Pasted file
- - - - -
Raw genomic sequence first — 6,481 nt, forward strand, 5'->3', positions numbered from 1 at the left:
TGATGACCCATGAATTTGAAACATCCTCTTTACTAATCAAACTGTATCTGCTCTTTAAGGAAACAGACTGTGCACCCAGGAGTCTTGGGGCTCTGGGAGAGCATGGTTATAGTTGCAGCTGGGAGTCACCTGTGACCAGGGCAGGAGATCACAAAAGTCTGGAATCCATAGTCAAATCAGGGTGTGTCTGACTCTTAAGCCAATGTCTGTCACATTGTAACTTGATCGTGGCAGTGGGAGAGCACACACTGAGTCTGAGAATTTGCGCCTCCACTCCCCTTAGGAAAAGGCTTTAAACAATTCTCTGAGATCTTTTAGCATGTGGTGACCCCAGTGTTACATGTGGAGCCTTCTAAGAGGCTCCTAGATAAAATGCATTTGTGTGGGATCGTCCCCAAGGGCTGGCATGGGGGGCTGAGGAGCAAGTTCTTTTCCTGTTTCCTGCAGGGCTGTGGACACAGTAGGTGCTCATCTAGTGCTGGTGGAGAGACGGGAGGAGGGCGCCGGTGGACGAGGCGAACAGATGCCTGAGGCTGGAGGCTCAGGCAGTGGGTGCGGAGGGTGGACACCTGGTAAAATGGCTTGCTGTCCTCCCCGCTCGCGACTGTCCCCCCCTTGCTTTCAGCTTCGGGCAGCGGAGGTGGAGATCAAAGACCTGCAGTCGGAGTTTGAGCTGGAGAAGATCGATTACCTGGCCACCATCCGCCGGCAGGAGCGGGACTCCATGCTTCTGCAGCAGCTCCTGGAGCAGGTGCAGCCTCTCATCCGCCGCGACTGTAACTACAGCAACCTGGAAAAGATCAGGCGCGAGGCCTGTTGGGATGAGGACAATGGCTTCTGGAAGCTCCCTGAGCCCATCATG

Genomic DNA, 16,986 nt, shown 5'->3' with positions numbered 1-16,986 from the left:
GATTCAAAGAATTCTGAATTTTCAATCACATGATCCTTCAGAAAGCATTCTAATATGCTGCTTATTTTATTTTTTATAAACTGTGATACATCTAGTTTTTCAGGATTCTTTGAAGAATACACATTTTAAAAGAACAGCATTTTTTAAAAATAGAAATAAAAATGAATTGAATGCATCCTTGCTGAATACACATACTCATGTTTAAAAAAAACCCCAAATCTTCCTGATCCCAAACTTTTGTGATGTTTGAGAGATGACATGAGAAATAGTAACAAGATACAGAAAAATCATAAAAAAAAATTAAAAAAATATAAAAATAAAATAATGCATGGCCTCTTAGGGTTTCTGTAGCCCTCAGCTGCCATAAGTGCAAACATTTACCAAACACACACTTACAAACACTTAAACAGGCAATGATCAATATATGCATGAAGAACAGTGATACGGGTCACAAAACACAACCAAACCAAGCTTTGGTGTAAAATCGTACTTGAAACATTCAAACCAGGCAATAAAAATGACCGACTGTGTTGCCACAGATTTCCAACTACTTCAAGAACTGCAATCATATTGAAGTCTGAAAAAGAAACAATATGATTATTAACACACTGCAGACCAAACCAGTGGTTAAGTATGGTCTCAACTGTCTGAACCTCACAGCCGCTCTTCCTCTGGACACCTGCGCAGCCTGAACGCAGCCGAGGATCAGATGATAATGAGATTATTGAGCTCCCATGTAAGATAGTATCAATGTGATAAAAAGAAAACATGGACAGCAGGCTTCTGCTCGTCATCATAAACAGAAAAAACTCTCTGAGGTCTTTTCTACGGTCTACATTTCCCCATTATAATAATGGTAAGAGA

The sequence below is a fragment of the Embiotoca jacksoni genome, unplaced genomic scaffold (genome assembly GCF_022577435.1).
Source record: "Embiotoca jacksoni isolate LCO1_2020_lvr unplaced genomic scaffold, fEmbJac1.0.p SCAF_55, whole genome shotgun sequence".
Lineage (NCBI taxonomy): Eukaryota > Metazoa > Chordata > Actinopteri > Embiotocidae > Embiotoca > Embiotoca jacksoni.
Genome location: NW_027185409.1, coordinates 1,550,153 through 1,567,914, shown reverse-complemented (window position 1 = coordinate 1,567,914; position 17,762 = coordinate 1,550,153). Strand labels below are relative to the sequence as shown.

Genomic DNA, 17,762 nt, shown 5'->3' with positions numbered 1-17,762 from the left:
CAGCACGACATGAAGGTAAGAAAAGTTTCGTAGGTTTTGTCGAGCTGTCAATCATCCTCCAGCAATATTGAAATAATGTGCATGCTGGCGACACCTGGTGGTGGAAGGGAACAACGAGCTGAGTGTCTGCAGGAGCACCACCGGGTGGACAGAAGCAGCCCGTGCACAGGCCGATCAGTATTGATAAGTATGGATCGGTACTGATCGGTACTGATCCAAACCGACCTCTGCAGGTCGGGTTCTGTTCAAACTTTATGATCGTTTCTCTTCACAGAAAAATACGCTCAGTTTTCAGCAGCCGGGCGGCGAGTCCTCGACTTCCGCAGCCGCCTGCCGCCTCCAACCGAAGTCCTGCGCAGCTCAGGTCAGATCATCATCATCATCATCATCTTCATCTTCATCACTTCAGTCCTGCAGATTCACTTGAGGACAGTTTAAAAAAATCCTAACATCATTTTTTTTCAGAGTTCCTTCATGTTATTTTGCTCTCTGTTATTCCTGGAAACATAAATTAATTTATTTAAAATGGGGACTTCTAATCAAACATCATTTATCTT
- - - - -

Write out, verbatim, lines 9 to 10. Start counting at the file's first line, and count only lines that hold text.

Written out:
Genomic DNA, 17,762 nt, shown 5'->3' with positions numbered 1-17,762 from the left:
CAGCACGACATGAAGGTAAGAAAAGTTTCGTAGGTTTTGTCGAGCTGTCAATCATCCTCCAGCAATATTGAAATAATGTGCATGCTGGCGACACCTGGTGGTGGAAGGGAACAACGAGCTGAGTGTCTGCAGGAGCACCACCGGGTGGACAGAAGCAGCCCGTGCACAGGCCGATCAGTATTGATAAGTATGGATCGGTACTGATCGGTACTGATCCAAACCGACCTCTGCAGGTCGGGTTCTGTTCAAACTTTATGATCGTTTCTCTTCACAGAAAAATACGCTCAGTTTTCAGCAGCCGGGCGGCGAGTCCTCGACTTCCGCAGCCGCCTGCCGCCTCCAACCGAAGTCCTGCGCAGCTCAGGTCAGATCATCATCATCATCATCATCTTCATCTTCATCACTTCAGTCCTGCAGATTCACTTGAGGACAGTTTAAAAAAATCCTAACATCATTTTTTTTCAGAGTTCCTTCATGTTATTTTGCTCTCTGTTATTCCTGGAAACATAAATTAATTTATTTAAAATGGGGACTTCTAATCAAACATCATTTATCTT